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Life in Motion: An Interview with Curator Tamar Hemmes

27 August 2018 | Emily May

The Tate Liverpool have previously run exhibitions that innovatively pair artists of different mediums together, to forge connections between their work. For example, in 2017 “Portraying A Nation: Germany 1919 -1933” compared the work of Weimar artists Otto Dix and photographer August Sander. In their latest exhibition “Life in Motion” the Tate have yet again utilised their tried and tested formula, and even taken it one step further, selecting artists from wildly contrasting periods in history; Egon Schiele and Francesca Woodman. We chatted with exhibition curator Tamara Hemmes to discover more about how these artists both worked with the subject of the human body, and how viewing them together can give them new relevance to contemporary art practice.

Culture Calling: What was the inspiration behind Life In Motion: Egon Schiele/Francis Woodman?
Tamar Hemmes: We really started with looking at Egon Schiele. It’s 10 years since Liverpool was capital of culture, and during that year we had an exhibition of Gustav Klimt who was actually Egon Schiele’s mentor. It’s a really nice connection to have back to 2008 which was an important year for the city. We really wanted to look at Schiele’s practice in a different light, because there are a lot of exhibitions of his work but they’re always very similar, and what we were really interested in was how he has this incredible ability to show the human body. We then wanted to pair him with an artist that would highlight how relevant his approach still is in modern and contemporary practices. We chose Francesca Woodman as we have some of her work in our collection, and because we saw a similarity between the two artists. They really focus on the expressive nature of the body rather than just formal portraits.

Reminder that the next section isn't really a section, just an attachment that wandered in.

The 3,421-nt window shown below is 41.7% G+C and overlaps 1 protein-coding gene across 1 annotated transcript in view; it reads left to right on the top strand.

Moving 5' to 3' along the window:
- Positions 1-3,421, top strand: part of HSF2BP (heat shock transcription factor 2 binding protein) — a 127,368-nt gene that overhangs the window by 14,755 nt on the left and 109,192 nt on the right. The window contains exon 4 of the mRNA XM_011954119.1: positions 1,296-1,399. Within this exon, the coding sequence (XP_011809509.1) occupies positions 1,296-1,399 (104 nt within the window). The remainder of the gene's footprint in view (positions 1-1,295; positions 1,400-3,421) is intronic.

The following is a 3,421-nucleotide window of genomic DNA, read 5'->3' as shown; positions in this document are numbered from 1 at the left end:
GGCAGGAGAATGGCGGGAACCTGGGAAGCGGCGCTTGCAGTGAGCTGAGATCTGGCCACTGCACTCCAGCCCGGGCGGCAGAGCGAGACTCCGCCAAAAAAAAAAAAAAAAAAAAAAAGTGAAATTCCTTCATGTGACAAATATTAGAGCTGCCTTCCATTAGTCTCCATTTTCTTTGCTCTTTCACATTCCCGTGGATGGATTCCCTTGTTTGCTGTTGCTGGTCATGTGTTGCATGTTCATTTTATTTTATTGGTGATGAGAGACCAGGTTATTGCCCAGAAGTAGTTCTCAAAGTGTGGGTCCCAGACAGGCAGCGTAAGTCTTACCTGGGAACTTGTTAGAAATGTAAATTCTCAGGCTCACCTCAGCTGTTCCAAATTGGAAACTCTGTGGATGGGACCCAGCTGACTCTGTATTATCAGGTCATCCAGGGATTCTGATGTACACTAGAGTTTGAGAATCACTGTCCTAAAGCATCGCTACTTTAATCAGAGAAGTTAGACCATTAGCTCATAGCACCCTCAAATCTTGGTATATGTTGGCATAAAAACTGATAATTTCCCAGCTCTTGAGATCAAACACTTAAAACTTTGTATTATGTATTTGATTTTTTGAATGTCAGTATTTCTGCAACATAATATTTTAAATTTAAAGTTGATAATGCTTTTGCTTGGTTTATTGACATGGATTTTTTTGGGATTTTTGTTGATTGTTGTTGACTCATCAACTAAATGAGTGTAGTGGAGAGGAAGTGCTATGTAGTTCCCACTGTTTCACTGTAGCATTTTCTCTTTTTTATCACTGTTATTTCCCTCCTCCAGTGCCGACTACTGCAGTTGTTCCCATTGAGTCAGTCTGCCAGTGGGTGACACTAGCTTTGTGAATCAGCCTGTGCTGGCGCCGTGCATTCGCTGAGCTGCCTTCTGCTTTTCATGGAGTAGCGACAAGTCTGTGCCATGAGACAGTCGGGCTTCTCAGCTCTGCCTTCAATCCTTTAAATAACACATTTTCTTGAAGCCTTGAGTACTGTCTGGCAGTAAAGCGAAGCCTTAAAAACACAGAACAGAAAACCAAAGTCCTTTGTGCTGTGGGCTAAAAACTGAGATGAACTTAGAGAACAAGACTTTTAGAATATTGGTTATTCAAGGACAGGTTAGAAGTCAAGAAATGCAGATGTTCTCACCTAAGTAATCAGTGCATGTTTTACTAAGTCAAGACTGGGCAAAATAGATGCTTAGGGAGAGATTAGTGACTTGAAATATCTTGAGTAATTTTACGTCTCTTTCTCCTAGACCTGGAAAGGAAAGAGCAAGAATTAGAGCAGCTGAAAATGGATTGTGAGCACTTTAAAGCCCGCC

Egon Schiele, 1890-1918. Self-Portrait in Crouching Position 1913. Gouache and graphite on paper. 323 x 475 mm. Moderna Museet / Stockholm. Photo: Moderna Museet / Stockholm
 
CC: Both artists are from wildly different contexts, Schiele from turn of the century Austria and Woodman from mid 20th Century America. What do you think is important about showing work from contrasting periods alongside each other?
TH: I think it really shows how they were both quite progressive for their time. Especially with Schiele, you see his work and realise that his approach to the human body and figure was not common for that time. He also inspired a lot of subsequent artists, for example Tracy Emin. With Francesca Woodman as well, she was working at a time when the feminist movement was very important. There was a lot happening politically in that sense, but she approaches her own body and the bodies of other women from a very personal standpoint. So, it’s really about looking at the similarities and differences between the artists, but really focusing on the shape of the body, and how their depictions of the physical body can actually convey a lot about the psychological state of the subject.
 
CC: Movement’s obviously really difficult to capture in still images and visual art. Can you speak a bit about how each artist achieves this sense of dynamism in their work?
TH: For Schiele, what he really focused on was unconventional poses. You see a lot of contorted bodies, with arms bent in really uncomfortable positions. If you look at Schiele’s drawings of people, his works on papers, you can also see that he shows his subjects in front of a blank background. He takes away the surroundings, which means you don’t have a point of reference for the space that the person would have found themselves in. And then what he does, especially later on in his career, is to depict women who would have been reclining, in a vertical composition. He turns the page, which makes the seem as if they’re sitting up or kneeling, and that adds a lot of movement within that composition because their centre of gravity is off, so a falling motion is created.
 
For Francesca Woodman it’s actually quite different, in that she was obviously working with photography. She used a long exposure on her camera, which made the background in which she shows her subjects very crisp and structured, but she’d have her model move within that exposure time so that you get a blurred image within that. It really seems like a fleeting moment.